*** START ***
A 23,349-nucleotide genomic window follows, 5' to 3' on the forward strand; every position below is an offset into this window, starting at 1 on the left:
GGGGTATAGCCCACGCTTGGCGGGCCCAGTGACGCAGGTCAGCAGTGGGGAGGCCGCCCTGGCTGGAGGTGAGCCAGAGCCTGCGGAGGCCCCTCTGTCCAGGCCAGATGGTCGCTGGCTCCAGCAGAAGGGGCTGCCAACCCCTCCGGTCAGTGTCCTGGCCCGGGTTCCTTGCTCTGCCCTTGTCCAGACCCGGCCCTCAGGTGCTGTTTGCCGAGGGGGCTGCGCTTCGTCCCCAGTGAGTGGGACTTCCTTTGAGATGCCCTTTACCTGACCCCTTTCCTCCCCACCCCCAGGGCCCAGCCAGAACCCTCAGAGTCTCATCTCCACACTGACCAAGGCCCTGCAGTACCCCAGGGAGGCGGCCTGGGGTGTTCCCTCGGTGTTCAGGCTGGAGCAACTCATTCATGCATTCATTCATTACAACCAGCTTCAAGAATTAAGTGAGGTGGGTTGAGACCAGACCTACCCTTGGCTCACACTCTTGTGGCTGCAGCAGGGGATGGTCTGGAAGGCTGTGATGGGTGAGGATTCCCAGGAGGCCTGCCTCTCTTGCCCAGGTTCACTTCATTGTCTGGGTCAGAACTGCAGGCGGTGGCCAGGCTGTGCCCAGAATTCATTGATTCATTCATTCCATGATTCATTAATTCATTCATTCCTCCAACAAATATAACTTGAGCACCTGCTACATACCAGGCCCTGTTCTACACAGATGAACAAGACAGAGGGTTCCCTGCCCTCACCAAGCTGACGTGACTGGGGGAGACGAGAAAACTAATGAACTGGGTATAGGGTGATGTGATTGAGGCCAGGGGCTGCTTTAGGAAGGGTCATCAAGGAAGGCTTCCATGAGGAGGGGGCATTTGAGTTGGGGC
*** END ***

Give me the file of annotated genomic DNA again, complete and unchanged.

A 23,349-nucleotide genomic window follows, 5' to 3' on the forward strand; every position below is an offset into this window, starting at 1 on the left:
GGGGTATAGCCCACGCTTGGCGGGCCCAGTGACGCAGGTCAGCAGTGGGGAGGCCGCCCTGGCTGGAGGTGAGCCAGAGCCTGCGGAGGCCCCTCTGTCCAGGCCAGATGGTCGCTGGCTCCAGCAGAAGGGGCTGCCAACCCCTCCGGTCAGTGTCCTGGCCCGGGTTCCTTGCTCTGCCCTTGTCCAGACCCGGCCCTCAGGTGCTGTTTGCCGAGGGGGCTGCGCTTCGTCCCCAGTGAGTGGGACTTCCTTTGAGATGCCCTTTACCTGACCCCTTTCCTCCCCACCCCCAGGGCCCAGCCAGAACCCTCAGAGTCTCATCTCCACACTGACCAAGGCCCTGCAGTACCCCAGGGAGGCGGCCTGGGGTGTTCCCTCGGTGTTCAGGCTGGAGCAACTCATTCATGCATTCATTCATTACAACCAGCTTCAAGAATTAAGTGAGGTGGGTTGAGACCAGACCTACCCTTGGCTCACACTCTTGTGGCTGCAGCAGGGGATGGTCTGGAAGGCTGTGATGGGTGAGGATTCCCAGGAGGCCTGCCTCTCTTGCCCAGGTTCACTTCATTGTCTGGGTCAGAACTGCAGGCGGTGGCCAGGCTGTGCCCAGAATTCATTGATTCATTCATTCCATGATTCATTAATTCATTCATTCCTCCAACAAATATAACTTGAGCACCTGCTACATACCAGGCCCTGTTCTACACAGATGAACAAGACAGAGGGTTCCCTGCCCTCACCAAGCTGACGTGACTGGGGGAGACGAGAAAACTAATGAACTGGGTATAGGGTGATGTGATTGAGGCCAGGGGCTGCTTTAGGAAGGGTCATCAAGGAAGGCTTCCATGAGGAGGGGGCATTTGAGTTGGGGC